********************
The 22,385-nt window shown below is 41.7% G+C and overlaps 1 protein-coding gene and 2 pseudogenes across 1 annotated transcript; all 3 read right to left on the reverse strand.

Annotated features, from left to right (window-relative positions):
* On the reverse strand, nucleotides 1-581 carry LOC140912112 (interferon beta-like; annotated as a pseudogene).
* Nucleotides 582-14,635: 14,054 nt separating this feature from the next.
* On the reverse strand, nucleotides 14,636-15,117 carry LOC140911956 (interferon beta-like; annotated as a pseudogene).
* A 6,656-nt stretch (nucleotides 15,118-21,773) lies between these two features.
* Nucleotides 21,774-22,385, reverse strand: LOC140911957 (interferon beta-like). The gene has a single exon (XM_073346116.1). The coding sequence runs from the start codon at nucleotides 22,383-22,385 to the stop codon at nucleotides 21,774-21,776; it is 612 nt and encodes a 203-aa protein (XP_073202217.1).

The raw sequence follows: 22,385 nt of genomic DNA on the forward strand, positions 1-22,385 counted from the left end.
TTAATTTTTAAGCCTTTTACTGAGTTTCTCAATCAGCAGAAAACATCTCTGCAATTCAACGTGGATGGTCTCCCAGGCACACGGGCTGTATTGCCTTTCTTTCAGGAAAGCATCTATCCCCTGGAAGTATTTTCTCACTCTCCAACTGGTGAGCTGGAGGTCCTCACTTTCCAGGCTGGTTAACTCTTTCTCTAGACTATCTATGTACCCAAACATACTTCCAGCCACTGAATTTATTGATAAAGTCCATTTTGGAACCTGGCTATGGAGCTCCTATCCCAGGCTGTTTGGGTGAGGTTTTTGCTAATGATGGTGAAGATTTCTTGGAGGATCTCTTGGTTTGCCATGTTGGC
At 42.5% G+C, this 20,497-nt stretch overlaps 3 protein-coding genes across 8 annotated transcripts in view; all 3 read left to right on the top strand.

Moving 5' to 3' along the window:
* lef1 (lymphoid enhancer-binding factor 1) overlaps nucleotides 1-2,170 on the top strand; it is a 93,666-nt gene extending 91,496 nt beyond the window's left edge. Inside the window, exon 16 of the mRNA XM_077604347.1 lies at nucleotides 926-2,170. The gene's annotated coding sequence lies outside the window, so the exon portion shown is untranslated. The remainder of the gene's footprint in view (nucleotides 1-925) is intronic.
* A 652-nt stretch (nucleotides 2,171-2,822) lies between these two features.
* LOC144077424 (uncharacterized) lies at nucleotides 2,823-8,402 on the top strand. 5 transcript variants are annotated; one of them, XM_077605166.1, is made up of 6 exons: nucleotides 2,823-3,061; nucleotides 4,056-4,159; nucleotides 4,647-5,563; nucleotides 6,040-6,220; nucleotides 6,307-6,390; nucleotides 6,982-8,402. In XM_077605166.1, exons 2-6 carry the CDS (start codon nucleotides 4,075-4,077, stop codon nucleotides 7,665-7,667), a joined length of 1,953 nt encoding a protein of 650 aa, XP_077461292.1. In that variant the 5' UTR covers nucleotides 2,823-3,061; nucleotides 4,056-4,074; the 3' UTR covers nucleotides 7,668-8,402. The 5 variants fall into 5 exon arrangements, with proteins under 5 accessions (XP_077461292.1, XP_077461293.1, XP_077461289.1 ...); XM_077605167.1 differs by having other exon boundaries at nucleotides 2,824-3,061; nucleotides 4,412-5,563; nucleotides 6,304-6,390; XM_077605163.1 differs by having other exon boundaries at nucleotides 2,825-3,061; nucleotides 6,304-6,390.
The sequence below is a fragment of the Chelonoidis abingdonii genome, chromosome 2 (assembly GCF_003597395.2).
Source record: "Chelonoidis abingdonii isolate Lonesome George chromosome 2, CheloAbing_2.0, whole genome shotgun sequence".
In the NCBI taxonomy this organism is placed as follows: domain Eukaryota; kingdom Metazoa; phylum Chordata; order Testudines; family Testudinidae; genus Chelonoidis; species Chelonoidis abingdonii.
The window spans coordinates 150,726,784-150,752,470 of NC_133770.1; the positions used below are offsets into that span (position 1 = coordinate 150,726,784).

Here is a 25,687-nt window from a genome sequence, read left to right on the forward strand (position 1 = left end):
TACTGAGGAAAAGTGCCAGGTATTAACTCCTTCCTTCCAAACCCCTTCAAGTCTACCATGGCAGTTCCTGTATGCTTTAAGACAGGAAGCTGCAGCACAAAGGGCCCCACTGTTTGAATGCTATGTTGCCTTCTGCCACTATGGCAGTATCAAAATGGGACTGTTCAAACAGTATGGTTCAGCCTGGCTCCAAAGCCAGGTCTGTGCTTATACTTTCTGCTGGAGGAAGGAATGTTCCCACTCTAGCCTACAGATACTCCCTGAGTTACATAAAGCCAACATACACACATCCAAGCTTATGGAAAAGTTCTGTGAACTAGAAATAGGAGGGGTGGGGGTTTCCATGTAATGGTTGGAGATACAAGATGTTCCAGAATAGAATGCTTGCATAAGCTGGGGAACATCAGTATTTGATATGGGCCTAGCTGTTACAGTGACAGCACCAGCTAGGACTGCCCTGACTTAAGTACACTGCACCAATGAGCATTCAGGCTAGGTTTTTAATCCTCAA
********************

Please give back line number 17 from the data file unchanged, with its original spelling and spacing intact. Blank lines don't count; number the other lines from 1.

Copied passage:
In the NCBI taxonomy this organism is placed as follows: domain Eukaryota; kingdom Metazoa; phylum Chordata; order Testudines; family Testudinidae; genus Chelonoidis; species Chelonoidis abingdonii.